Will a federal reserve rate hike be a disaster?
Nobody knows what will happen when the federal reserve finally raises interest rates, not even the federal reserve.
Back in February I predicted the federal reserve would not raise interest rates in 2015. At each of the last four meetings, the pundits were increasingly certain the federal reserve would raise rates, and Yellen did not. This time, the usual suspects are even more certain. Will they be wrong again?
The federal reserve is generally not a proactive entity, generally leaving rates low until forced to raise them reactively. Many influential economists, right or wrong, warn against any change in economic policy that might derail the economic expansion. The only reasons the federal reserve usually raises interest rates is a decline in currency value, crashing bond prices, or high inflation. Since we have none of those now, only the fear of this happening in the future would prompt a rate increase.
I recently speculated that perhaps banker greed is behind the impetus to raise rates. Lending margins at the major banks are near historic lows. When interest rates fall, at first bank margins widen because they immediately reduce what they pay depositors, but it takes time for competition to force down what they can charge. When interest rates hit zero, they can’t pay depositors any less (at least not yet), so competition finally squeezes their margins until they hardly make any money at all.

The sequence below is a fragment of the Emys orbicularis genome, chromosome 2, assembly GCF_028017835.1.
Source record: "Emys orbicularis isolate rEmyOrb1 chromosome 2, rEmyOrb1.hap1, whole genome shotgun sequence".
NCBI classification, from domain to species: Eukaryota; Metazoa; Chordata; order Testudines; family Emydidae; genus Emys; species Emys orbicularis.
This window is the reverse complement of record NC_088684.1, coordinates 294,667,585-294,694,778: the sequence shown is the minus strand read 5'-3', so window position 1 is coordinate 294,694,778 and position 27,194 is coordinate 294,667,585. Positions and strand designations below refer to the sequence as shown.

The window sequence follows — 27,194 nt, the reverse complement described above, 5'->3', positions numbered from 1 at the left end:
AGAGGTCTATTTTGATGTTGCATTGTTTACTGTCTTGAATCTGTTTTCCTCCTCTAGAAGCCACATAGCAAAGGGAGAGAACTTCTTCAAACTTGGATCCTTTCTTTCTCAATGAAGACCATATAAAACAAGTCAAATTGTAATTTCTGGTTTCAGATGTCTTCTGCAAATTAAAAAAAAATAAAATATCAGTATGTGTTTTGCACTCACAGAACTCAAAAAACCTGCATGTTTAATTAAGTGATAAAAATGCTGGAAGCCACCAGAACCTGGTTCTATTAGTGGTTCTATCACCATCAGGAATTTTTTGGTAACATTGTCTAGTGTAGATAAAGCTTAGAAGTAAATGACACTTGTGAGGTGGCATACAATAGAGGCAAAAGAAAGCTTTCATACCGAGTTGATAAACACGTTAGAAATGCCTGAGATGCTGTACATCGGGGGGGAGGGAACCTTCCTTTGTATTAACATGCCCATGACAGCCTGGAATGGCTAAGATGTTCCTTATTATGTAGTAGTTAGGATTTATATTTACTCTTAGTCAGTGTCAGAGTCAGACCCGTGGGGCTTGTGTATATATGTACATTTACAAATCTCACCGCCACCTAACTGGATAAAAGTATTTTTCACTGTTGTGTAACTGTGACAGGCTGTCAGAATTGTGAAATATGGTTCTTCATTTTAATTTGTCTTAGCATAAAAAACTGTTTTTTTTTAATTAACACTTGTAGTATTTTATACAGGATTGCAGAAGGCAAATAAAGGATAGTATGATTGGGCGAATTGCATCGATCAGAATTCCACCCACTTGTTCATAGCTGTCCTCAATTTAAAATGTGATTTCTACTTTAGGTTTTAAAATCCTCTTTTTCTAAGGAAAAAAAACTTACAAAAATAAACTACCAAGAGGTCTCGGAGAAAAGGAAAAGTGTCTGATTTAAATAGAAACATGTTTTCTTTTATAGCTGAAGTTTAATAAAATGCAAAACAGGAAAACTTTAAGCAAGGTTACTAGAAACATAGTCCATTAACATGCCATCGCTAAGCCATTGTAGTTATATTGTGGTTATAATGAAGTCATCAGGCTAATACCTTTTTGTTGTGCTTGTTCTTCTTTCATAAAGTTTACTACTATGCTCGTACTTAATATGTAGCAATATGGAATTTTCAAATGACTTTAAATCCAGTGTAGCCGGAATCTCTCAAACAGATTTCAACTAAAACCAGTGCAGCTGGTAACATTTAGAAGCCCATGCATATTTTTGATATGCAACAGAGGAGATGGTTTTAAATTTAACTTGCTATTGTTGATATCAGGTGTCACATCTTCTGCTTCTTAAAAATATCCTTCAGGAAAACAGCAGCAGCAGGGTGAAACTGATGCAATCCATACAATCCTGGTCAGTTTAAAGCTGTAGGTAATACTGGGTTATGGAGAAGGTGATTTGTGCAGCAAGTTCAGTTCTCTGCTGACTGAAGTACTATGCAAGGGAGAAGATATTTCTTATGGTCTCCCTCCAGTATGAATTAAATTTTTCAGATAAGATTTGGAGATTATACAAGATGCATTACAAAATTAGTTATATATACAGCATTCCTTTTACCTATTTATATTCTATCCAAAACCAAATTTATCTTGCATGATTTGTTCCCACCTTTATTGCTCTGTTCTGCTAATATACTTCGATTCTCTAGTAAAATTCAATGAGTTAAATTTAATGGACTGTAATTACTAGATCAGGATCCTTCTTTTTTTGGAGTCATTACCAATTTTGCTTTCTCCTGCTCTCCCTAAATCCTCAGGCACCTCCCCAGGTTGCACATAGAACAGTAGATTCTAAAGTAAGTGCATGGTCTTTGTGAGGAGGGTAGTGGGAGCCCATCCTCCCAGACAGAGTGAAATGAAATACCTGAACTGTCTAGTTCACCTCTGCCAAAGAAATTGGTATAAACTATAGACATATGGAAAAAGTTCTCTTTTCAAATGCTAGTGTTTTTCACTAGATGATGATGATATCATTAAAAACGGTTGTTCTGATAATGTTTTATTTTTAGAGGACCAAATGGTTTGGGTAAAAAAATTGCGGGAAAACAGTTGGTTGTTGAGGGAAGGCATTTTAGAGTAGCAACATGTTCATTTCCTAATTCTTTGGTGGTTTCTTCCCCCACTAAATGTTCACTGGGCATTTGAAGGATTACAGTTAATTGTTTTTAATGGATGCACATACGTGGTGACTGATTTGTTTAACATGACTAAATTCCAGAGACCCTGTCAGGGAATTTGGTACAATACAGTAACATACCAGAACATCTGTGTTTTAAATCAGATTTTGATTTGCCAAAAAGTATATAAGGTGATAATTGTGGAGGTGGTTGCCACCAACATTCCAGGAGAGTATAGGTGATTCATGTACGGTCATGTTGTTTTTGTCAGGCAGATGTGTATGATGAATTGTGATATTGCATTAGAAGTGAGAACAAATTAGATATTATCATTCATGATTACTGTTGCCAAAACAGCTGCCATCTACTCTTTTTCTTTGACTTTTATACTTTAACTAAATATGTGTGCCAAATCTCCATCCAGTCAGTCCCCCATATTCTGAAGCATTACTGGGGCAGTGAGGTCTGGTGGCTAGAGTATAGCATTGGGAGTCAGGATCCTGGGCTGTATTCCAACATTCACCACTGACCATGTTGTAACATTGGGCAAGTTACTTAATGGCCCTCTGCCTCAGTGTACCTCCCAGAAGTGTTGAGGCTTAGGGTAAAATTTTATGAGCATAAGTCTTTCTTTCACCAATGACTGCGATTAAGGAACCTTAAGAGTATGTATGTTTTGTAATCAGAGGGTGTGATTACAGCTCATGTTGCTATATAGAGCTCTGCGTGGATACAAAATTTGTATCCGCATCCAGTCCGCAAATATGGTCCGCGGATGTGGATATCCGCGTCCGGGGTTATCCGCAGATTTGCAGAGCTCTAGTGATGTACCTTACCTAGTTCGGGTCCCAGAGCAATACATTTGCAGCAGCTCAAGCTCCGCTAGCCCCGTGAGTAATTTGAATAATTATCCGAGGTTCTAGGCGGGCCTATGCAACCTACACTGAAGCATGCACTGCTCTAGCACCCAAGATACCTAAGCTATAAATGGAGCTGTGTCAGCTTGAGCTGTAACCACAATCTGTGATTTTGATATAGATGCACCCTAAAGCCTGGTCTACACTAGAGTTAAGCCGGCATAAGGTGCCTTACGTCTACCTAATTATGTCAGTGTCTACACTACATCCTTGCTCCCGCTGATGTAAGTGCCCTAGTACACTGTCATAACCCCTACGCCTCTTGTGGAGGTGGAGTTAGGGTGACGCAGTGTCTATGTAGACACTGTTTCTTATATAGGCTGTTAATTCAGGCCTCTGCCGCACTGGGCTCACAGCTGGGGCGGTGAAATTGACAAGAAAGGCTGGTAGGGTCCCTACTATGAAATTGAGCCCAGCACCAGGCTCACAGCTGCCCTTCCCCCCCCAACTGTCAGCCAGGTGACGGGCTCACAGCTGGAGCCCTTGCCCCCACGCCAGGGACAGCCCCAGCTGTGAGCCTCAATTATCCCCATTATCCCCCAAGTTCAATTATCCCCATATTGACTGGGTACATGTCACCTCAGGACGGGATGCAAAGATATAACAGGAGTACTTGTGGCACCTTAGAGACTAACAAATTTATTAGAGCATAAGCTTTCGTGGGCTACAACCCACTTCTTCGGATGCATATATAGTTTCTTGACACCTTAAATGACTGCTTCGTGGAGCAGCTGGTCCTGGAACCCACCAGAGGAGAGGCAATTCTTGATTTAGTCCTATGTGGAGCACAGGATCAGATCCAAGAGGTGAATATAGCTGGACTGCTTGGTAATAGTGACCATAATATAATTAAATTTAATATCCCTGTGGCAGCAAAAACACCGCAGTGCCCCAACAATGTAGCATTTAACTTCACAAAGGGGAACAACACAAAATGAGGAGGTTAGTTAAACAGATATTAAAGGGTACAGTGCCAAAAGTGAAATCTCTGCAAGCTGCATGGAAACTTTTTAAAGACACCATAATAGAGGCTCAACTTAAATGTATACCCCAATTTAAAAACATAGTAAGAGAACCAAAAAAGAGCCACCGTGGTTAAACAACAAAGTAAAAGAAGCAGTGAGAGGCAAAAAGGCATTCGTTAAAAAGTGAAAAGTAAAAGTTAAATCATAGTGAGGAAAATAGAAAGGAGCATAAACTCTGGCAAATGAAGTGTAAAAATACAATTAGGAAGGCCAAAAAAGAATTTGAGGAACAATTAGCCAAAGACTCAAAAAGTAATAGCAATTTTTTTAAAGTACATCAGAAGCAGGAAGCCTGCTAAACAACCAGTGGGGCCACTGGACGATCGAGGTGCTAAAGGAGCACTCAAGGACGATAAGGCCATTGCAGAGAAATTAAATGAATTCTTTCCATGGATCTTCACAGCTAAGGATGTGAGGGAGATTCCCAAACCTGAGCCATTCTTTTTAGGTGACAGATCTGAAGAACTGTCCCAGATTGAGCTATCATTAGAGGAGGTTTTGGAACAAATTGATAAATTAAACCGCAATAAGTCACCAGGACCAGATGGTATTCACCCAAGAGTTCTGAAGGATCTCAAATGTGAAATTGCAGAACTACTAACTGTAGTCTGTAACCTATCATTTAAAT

I also noted that some economic models theorize that a small increase in interest rates could stimulate the economy.
When bank deposits earn nothing, the billions of dollars of risk-adverse savers like senior citizens earn nothing. When interest rates go up, the burden on borrowers increases, reducing their economic activity; however, the income to savers and bank depositors increases by equal measure, and many will spend it, particularly the seniors who need this money to make ends meet.
Thus, raising interest rates has the potential to stimulate consumer spending by putting money in the hands of bank depositors, many of who will withdraw with interest income and spend it.
Nobody really knows what will happen with interest rates across the yield curve when short-term rates go up. Perhaps the strengthening currency will attract more foreign investment elevating bond prices keeping long-term interest rates low. Perhaps raising the short-term rates will force long-term rates higher as investors abandon long-term debt in favor of short-term debt that now provides some yield.
The only way to find out is to raise rates and see what happens.
The Fed rate increase is an overrated turkey.
Whether you have an adjustable-rate mortgage or a home equity line-of-credit, do not fret about mortgage rates going up when the Federal Reserve raises short-term interest rates one-quarter point on Dec. 16. This will be short-lived.
Actually, borrowers who struggle on the margins have a great deal to worry about because their cost of debt service will go up. The question is will it stay up.
No doubt things are a million percent better than they were during the height of the Great Recession, especially here in Orange County. But we’re still ailing on many levels. The rate increase is medicine we are not ready for.
Debt addicted Orange County will never be ready for a rate hike.
Consider the employment participation rate, which is the number of people who are either employed or actively looking for work. According to the U.S. Bureau of Labor Statistics, the October participation rate of 62.4 percent is the lowest level in nearly four decades.